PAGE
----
Arts & Culture » Arts

A game of conquests ends its run this weekend

by

comment
RTC_LesLiaisonsCast.jpg

There are a few key facts that you should know concerning Reduxion Theatre Company’s production of Les Liaisons Dangereuses, which ends its run this weekend at Broadway Theater: There is nudity, and there is French aristocratic debauchery.

Originally an epistolary novel (a narrative carried through nested documents like letters) by Pierre Choderlos de Laclos staged by the Royal Shakespeare Company in 1985, Les Liaisons is an account of two bored and sadistic aristocrats and ex-lovers engaged in a game of manipulation and seduction. The lead characters, La Marquise de Merteuil (played by Kris Schinske) and Le Vicomte de Valmont (Matthew Ellis), exchange sexual conquests and social maneuvers in an attempt to one-up the other’s displays of cunning and control. Their rivalry ensnares an assortment of other characters, positioning them as pawns in their cruel game.

The power balance between the blasé aristocrats and tertiary characters rather recalls the gods/men dynamic of Greek mythologies, wherein the highly positioned engage in irrelevant bouts with the lives of lesser mortals, resulting in pervasive hazard. But, of course, in narratives recounting such reckless games of human malevolence, even the aristocratic aren’t invulnerable.

RTC_LLD_Merteuil_Valmont2.jpg

If you aren’t aware of its historical context as a precursor to the French Revolution, you might come away with the impression that the play is a misogynistic excursion of outdated and unabated gender stereotypes. The game sets a simple dynamic that none should divert from. Men must be brutish, hard set (get it?) sexual opportunists. Women are necessarily conniving and must ruthlessly weaponize their sexualities.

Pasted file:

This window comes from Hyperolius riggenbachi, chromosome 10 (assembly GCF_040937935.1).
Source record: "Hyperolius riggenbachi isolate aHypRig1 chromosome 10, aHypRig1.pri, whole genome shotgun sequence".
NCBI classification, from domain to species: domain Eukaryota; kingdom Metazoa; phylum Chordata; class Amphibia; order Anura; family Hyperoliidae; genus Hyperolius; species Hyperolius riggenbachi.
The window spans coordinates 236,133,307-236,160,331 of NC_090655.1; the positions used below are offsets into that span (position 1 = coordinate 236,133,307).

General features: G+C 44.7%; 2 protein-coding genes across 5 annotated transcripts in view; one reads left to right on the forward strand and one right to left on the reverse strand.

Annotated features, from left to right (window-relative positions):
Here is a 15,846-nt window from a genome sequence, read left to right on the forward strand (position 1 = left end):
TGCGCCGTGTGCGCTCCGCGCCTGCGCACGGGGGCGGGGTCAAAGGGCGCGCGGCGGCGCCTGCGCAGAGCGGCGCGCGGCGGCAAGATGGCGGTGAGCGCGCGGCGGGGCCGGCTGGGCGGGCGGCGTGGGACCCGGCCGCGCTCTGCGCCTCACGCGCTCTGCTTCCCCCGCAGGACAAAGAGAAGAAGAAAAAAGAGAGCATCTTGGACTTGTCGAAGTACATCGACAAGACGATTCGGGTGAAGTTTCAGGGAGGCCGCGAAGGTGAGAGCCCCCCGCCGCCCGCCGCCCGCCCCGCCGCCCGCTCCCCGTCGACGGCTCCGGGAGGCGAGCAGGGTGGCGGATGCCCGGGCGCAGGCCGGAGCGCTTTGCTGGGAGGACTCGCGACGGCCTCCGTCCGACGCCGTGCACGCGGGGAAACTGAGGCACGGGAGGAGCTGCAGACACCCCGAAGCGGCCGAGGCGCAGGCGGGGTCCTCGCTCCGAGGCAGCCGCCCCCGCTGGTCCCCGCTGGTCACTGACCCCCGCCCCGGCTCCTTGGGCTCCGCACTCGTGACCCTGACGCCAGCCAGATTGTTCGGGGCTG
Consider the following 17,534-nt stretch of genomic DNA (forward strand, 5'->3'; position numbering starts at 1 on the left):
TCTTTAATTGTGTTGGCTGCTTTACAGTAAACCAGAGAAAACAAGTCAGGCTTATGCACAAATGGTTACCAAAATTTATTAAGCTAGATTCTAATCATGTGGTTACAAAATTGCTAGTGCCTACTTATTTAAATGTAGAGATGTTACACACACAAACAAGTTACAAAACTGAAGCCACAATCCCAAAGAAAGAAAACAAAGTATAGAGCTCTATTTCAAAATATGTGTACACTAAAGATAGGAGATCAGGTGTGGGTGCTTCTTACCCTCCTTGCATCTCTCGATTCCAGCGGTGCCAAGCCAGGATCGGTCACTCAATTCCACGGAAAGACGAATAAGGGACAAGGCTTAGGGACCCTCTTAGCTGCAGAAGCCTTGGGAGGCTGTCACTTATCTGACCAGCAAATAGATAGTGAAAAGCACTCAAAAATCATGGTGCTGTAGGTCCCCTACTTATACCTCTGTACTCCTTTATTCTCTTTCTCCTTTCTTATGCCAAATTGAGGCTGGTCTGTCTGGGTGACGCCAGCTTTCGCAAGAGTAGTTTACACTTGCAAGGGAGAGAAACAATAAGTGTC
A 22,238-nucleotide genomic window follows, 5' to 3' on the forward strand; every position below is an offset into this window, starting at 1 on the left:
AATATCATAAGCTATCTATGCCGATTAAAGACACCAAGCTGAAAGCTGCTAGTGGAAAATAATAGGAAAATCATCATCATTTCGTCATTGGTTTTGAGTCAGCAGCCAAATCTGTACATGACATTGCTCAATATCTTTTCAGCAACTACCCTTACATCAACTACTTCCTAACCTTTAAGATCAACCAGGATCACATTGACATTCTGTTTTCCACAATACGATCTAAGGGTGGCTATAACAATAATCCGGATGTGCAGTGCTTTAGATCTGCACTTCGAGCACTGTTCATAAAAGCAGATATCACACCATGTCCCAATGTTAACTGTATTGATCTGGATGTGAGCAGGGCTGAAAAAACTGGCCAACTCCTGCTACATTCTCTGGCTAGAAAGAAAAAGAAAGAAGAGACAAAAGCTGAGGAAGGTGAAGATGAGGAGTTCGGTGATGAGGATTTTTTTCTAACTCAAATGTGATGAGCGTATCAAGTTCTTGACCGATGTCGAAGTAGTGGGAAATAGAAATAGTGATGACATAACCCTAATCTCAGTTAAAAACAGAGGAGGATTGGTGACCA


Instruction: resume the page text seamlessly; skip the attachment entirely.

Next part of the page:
“Our sex has few enough advantages that we must make the most of what we have,” Merteuil states to “blossoming” young belle Cécile de Volanges after an uncomfortable and animalistic encounter.

It’s understandable if that’s a turnoff, but this is a racy comedy. To get over the nasty parts, the audience is called on to intellectualize the artistic intent, an objective complicated by the duplicitous nature of the narrative itself. If the audience can detach, it will see the truths of a work that subtly attacks institutions of sexual and social power in addition to failed processes of knowledge and emotional development.

Know this: The play’s satire is something that is only seen by those looking for it. Just as the characters themselves flit between appearing noble, debased, vulnerable, controlling or helpless, one moment will have you laughing and the next will tie your stomach in knots — and it’s all too easy to succumb to this perpetual ride without asking, ‘Why?’

Merteuil’s parting words cement the audience in this place of no catharsis, helplessly offering, “Our best course is to continue with the game.”

Print headline: The game, Obscured by a flurry of seduction and cruel intent, this French satire bears all but its message.

Latest in Arts

Add a comment